**kH1****(2,**, two rectangles (II) and (VI) of dimensions

*k*-1)**(2,3)**, two rectangles (III) and (V) of dimensions

**2(2,2**, and the region (IV) of type

*k*-2)**2**. All rectangles can be covered by rectangles of dimensions

*H2***(2,3)**, which in turn can be covered by two

*tiles.*

**H2**

**Figure 12:**

**Figure 13:**

If ** k ≅ 2** (mod

**3**) the proof is done according to

**Fig. 13**. We take a

**(**region and partially cover it by a

*k*+2)*H1**region. The*

**kH1***region can be covered by*

**kH1***tiles because of the induction hypothesis. The region not covered by the*

**H1***region is decomposed in seven parts: two rectangles (I) and (VII) of dimensions*

**kH1****(2,**, two rectangles (III) and (V) of dimensions

*k*-2)**(2,2**, and the regions (II), (IV), and (VI), of type

*k*-4)*. All rectangles can be covered by rectangles of dimensions*

**2H2****(2,3)**, which in turn can be covered by two

*tiles.*

**H2**

**Figure 14:**

**Figure 15:**

**Figure 16:**

*Proof for H2.* Observe that the proof is immediate if

*is even. Indeed, if*

**k***is even, we can decompose*

**k***in two rectangles of dimensions*

**kH2****(2**. Any such rectangle can be covered by rectangles of dimensions

*k*,4*k*)**(2,4)**, which in turn can be covered by two

*tiles (see*

**H2****Fig. 14**). If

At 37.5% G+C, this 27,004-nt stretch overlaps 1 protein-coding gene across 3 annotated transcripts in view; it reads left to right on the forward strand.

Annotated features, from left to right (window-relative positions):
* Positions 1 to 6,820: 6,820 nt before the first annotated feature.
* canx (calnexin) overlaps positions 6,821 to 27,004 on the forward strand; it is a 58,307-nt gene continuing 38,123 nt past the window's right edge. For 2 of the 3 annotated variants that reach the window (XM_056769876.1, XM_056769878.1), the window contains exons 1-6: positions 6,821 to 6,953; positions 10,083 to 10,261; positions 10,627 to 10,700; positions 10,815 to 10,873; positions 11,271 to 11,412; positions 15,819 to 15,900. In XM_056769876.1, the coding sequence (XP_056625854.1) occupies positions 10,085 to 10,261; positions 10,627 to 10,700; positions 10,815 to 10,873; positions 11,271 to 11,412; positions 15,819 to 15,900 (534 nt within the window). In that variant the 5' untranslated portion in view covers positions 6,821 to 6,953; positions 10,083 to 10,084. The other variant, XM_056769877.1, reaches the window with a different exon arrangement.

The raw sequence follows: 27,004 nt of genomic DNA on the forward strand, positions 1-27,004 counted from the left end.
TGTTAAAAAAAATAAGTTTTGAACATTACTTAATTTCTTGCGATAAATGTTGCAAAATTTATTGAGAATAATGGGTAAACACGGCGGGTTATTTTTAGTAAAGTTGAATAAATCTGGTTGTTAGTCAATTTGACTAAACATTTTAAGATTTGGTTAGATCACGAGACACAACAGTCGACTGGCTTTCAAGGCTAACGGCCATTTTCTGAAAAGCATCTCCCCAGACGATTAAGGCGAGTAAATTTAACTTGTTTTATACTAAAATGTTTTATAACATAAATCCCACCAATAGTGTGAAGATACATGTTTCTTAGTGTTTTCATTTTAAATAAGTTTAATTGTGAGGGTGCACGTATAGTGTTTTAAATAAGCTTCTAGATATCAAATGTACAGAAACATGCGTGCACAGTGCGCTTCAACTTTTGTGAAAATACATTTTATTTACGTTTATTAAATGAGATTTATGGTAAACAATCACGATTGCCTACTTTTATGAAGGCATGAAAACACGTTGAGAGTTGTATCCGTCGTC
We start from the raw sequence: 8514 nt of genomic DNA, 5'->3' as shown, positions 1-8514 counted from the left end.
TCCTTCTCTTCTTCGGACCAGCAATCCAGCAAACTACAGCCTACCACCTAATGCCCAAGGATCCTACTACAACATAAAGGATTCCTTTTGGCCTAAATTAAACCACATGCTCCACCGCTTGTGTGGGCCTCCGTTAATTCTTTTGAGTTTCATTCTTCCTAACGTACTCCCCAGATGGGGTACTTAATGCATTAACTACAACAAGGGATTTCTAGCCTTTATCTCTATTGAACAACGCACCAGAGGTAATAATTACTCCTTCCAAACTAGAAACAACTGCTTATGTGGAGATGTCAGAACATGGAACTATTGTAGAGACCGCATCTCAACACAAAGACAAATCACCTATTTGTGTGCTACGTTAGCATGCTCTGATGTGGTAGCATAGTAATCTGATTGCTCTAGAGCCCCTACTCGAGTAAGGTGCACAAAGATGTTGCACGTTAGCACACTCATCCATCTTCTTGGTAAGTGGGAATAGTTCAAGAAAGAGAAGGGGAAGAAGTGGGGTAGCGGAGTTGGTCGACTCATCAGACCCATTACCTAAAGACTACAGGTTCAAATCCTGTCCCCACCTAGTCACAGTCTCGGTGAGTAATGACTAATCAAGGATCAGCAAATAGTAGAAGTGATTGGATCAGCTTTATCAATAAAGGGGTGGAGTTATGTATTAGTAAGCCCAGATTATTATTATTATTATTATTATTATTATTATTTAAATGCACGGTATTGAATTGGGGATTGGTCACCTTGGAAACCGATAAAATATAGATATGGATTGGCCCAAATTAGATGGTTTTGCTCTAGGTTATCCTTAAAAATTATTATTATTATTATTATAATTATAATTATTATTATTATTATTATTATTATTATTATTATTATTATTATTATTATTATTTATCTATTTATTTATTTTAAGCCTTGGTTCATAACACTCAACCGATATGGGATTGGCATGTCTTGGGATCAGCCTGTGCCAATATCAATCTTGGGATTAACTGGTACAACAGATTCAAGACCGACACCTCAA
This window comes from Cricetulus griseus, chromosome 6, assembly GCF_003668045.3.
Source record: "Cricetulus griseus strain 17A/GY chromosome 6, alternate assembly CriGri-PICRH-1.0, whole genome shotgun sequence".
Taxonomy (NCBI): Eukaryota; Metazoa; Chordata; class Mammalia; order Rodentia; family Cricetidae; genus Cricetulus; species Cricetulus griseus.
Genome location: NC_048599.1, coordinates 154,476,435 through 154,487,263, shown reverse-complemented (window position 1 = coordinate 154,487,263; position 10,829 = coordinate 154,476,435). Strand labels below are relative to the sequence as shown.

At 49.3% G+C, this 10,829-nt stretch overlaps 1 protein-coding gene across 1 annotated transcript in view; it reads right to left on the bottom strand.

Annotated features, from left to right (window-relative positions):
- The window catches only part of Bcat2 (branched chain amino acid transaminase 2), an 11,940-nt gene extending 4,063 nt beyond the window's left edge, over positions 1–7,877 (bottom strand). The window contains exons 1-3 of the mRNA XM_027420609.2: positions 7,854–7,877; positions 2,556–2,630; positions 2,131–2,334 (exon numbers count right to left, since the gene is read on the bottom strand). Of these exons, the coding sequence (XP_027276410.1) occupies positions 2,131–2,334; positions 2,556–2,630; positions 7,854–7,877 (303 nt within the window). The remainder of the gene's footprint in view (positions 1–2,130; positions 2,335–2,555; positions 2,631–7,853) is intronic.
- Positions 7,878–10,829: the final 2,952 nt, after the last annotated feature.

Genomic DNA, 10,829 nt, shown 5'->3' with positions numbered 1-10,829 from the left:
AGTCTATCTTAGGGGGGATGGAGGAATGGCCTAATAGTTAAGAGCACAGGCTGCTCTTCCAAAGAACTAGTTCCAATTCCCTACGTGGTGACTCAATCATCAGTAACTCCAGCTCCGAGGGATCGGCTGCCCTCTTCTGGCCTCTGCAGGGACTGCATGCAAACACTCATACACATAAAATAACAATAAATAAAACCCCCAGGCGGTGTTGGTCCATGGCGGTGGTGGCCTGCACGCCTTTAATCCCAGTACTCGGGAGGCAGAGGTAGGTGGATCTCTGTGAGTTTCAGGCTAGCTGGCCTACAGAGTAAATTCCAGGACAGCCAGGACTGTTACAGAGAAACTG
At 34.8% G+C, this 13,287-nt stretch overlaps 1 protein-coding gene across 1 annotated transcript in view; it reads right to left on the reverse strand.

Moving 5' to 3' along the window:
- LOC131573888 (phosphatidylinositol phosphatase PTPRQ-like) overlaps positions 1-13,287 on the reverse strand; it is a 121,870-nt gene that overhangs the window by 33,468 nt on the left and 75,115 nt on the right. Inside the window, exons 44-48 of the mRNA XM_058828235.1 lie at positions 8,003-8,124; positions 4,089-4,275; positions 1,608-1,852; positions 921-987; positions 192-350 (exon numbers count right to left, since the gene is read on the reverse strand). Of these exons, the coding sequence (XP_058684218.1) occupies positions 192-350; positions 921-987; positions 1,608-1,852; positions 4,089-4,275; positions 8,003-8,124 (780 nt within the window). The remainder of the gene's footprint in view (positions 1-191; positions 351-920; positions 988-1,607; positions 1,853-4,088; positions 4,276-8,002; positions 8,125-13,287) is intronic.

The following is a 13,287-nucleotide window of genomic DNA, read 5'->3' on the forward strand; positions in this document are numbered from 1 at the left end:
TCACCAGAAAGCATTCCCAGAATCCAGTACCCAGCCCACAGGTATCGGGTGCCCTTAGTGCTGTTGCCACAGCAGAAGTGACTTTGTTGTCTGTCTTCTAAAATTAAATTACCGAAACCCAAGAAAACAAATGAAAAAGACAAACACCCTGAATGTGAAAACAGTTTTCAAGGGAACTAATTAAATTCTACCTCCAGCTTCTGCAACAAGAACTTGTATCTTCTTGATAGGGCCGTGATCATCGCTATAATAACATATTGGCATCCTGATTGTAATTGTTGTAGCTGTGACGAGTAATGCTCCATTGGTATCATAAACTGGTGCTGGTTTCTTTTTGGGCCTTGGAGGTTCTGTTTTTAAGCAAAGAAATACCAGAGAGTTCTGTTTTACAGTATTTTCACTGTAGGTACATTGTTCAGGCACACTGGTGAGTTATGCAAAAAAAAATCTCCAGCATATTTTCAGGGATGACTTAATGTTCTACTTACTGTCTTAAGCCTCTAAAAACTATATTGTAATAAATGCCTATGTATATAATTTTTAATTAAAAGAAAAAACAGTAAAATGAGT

**is odd, we proceed by induction. We already know cases**

*k***, and the case**

*k*=2,4**is dealt with in**

*k*=3**Fig. 14**. We show that rep-

**implies rep-**

*k*^{2}**(**. Take a

*k*+4)^{2}**(**region and partially cover it by a

*k*+4)*H2**region as shown in the*

**kH2****Fig. 15**. The

*region can be covered by*

**kH2***tiles because of the induction hypothesis. The region not covered by the*

**H2***region is decomposed in seven parts: a rectangle (I) of dimensions*

**kH2****(**, a rectangle (III) of dimensions

*k*-1,4)**(2**, a rectangle (V) of dimensions

*k*-2, 4)**(3**, a rectangle (VI) of dimensions

*k*-1, 4)**(**, a rectangle (VII) of dimensions

*k*-1, 8)**(5,8)**, and two squares, (II) and (IV), of dimensions

**(5,5)**with a unit square missing in one of the corners. The rectangles (I),(III),(V), and (VI), can be covered by rectangles of dimensions

**(2,4)**, which consist of two

*tiles, and the regions (II) and (IV), and the rectangle (VII), can be covered by*

**H2***tiles as in*

**H2****Fig. 16**.

**Figure 17:**

**Figure 18:**

**Figure 19:**

*Proof for H3.* We show cases

**in**

*k*=2,3,5**Fig. 17**. The case

**follows immediately from the case**

*k*=4**. Then we prove that rep-**

*k*=2**implies rep-**

*k*^{2}**(**. The proof depends on on the congruence class modulo